Equifax Breach – Lessons for the Credit Reporting Industry

Written by Shivaraj K M

Continuing from our last week’s blog that described the big data breach at Equifax, this blog write-up attempts to shed light on how a data breach in any vendor firm in the service chain affects individual firms and the financial service industry as a whole.

How loss of customer information affects financial services?

One of the most infamous and often referred incidents of data breaches in the financial services industry was the Global Payments data breach reported in March 2012. Global Payments, an intermediary payment solution provider, disclosed that it had lost card details of more than 1.5 million accounts in the US. The incident affected four major card-payment processors and US banks that issue credit card and debit cards, and they had to hire independent data security organizations to evaluate the damage done by the breach. Also, the banks had to issue new cards for the accounts that were affected. The end customers were not affected by the fiasco though, as the losses were shouldered by merchants, card issuers, and Global Payments. These efforts not only affected the bottom line of the banks and payment processors but also their reputation.

Similarly, in the case of Equifax breach, many credit union associations are suing Equifax for the losses they are expecting to undergo. Financial institutions that may or may not be the customers of Equifax have to cancel or re-issue the affected cards. With customer data out in the open, chances of fraudulent activity, be it either the existing debit/credit card accounts or new ones created using fraudulent ID goes up. Financial institutions also will have to reimburse the end customers for any fraudulent activity and increase spending to monitor fraudulent activity.

Public outrage and calls for regulatory changes over the Equifax data breach

With more than 143 million people affected from the data breach, Equifax is facing huge backlash over its handling of sensitive data. This has prompted enquiries from lawmakers, Federal Trade Commission, and state attorneys. There have been calls for a public credit registry to be opened, which will be owned by the US Government, in line with Chinese and Indonesian public registries. A public registry is expected to bring in more balance to credit reporting and provide incentives for private credit reporting agencies to better protect individual’s data.

Some commentators are also asking for complete overhaul of the way credit reporting agencies collect data. Credit reporting agencies rely on social security numbers to collect information on individuals and it is mandatory for all US citizens to provide social security numbers when they are opening bank accounts, applying for loans, and filing tax returns. This over-reliance on social security numbers makes it appealing for hackers to go after credit reporting agencies for highly sensitive information.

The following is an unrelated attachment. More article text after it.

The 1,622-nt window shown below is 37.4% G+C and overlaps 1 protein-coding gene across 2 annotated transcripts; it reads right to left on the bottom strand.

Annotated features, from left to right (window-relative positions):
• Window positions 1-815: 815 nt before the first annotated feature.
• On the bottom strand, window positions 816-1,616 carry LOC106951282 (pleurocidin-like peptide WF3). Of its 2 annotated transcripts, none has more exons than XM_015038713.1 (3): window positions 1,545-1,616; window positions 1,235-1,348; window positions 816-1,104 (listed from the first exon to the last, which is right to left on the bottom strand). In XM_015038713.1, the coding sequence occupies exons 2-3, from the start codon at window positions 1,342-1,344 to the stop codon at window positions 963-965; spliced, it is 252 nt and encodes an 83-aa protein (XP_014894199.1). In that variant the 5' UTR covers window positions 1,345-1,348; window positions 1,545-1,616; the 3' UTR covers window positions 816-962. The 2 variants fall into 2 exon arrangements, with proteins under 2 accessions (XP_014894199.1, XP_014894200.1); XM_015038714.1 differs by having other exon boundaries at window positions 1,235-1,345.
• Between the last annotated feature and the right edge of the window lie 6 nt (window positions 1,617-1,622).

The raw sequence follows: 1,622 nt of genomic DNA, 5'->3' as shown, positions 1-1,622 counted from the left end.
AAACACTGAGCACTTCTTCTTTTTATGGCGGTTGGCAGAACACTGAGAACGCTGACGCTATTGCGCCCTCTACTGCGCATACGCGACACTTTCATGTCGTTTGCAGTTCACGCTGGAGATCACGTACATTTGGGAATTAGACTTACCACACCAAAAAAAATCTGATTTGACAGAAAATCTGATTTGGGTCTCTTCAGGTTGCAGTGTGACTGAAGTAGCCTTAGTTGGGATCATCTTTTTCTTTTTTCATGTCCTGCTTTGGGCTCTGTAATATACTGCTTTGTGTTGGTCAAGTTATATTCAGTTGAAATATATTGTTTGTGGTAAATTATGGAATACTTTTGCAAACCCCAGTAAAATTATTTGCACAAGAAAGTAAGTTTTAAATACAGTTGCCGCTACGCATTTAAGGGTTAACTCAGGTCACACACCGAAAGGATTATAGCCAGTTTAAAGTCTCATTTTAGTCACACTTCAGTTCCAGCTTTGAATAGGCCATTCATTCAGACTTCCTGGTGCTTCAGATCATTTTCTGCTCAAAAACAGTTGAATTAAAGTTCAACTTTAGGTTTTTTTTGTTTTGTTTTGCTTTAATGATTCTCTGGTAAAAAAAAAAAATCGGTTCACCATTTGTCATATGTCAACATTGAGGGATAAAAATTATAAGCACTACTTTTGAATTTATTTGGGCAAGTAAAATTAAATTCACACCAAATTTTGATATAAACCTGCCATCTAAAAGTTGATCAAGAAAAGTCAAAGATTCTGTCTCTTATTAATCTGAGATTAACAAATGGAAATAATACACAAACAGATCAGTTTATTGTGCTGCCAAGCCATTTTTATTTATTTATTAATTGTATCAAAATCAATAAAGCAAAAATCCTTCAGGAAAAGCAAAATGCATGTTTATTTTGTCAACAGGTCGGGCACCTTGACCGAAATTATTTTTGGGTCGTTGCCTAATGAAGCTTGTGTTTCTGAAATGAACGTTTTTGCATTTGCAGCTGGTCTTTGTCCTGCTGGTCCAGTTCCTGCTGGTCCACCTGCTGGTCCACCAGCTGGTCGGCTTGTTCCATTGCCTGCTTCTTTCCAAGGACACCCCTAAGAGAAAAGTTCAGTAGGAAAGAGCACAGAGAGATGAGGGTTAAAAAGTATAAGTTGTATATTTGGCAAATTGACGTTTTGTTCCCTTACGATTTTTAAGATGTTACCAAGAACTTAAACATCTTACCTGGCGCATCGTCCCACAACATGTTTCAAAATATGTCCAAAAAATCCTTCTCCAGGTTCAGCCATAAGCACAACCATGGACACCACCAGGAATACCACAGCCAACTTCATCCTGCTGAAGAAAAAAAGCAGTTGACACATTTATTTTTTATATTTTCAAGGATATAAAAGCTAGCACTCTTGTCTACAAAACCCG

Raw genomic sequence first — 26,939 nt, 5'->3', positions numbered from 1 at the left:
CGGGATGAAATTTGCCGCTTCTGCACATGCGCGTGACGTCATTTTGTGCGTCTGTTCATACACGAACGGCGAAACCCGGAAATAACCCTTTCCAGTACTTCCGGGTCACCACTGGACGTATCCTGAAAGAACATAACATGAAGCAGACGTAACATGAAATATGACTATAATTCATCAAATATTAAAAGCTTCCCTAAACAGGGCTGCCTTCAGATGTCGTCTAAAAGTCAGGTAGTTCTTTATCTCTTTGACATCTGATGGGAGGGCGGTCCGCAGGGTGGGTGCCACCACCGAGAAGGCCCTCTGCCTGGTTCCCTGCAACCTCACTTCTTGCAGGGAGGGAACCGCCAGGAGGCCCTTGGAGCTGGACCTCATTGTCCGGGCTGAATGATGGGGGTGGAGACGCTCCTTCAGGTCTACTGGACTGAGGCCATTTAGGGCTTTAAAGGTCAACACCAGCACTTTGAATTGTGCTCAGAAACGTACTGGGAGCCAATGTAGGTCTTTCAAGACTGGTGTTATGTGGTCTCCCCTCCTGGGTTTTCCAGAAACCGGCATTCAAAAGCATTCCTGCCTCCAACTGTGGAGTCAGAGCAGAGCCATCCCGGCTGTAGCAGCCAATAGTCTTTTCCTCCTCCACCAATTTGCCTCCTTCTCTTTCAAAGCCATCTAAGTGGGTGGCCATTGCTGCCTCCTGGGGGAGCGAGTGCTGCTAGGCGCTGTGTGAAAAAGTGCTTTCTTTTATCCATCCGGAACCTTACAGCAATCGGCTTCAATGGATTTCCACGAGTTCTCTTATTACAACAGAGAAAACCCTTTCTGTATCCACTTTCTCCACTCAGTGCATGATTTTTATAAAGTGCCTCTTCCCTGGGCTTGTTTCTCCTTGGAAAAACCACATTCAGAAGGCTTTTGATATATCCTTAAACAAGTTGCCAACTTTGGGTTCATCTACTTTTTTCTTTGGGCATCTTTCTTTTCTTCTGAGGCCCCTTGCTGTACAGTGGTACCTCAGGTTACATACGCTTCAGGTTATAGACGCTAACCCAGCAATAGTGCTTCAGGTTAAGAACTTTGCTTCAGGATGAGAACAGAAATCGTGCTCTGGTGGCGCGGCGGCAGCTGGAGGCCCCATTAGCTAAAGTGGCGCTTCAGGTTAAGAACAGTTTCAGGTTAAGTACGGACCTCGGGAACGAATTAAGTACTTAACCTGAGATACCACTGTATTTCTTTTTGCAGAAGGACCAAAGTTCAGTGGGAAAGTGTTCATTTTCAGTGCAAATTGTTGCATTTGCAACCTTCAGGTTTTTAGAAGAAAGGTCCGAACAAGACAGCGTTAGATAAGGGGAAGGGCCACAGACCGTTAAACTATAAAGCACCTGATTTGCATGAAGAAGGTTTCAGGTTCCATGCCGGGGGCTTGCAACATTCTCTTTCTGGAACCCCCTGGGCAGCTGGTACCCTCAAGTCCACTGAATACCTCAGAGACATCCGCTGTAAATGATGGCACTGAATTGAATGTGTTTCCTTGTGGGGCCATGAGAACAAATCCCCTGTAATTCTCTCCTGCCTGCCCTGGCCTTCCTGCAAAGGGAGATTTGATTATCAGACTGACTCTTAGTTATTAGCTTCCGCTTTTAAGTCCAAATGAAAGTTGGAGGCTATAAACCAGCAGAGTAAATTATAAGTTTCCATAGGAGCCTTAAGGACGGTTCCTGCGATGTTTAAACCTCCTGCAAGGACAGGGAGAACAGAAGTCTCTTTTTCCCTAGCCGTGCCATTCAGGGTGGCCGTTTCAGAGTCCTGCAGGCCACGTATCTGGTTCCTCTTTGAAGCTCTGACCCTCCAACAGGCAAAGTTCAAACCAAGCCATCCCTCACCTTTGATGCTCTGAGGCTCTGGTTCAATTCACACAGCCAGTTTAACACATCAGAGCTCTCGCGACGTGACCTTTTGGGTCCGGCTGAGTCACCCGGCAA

Responding to the Equifax data breach, New York Governor has asked the New York Department of Financial Services (DFS) to issue a new regulation making credit reporting agencies register with New York for the first time and comply with New York’s cybersecurity laws. The DFS Superintendent will also have the authority to revoke or deny a credit reporting agency from doing business in New York, if it does not comply with the standards set by the new regulation.

However, more regulation may not be the answer to bring in higher accountability in the credit reporting sector. The credit reporting sector is already dominated by just three major players. Firmer regulation can only create new barriers for disruptors to enter into the centralized sector. The more apt approach would be to liberalize the sector for better competition, thereby providing the existing players an incentive to better protect sensitive information.

How can the financial services industry protect itself from data breaches?

Even with the best cybersecurity policies, companies in the financial services industry may not be completely immune to cybersecurity threats and data breaches. Data breach at a firm that’s not even in its direct service chain also may affect an organization.

Hence, there is a greater need for all financial services companies to continuously evaluate and monitor all the vendors. The companies can insist on the inclusion of early intimation clause in the contract, which makes it compulsory for the suppliers to intimate their clients about any data breaches in their system. They also need to make sure that their suppliers have a breach response plan in place. Apart from this, companies also can vet supplier IT security infrastructure and look at the cybersecurity investments the vendors have made.

For more insights/updates on cybersecurity risks, check out Supply Wisdom AlertsTake a free trial to see how we can help you stay up-to-date on latest trends and be more proactive about monitoring and managing risks across your global locations and suppliers.

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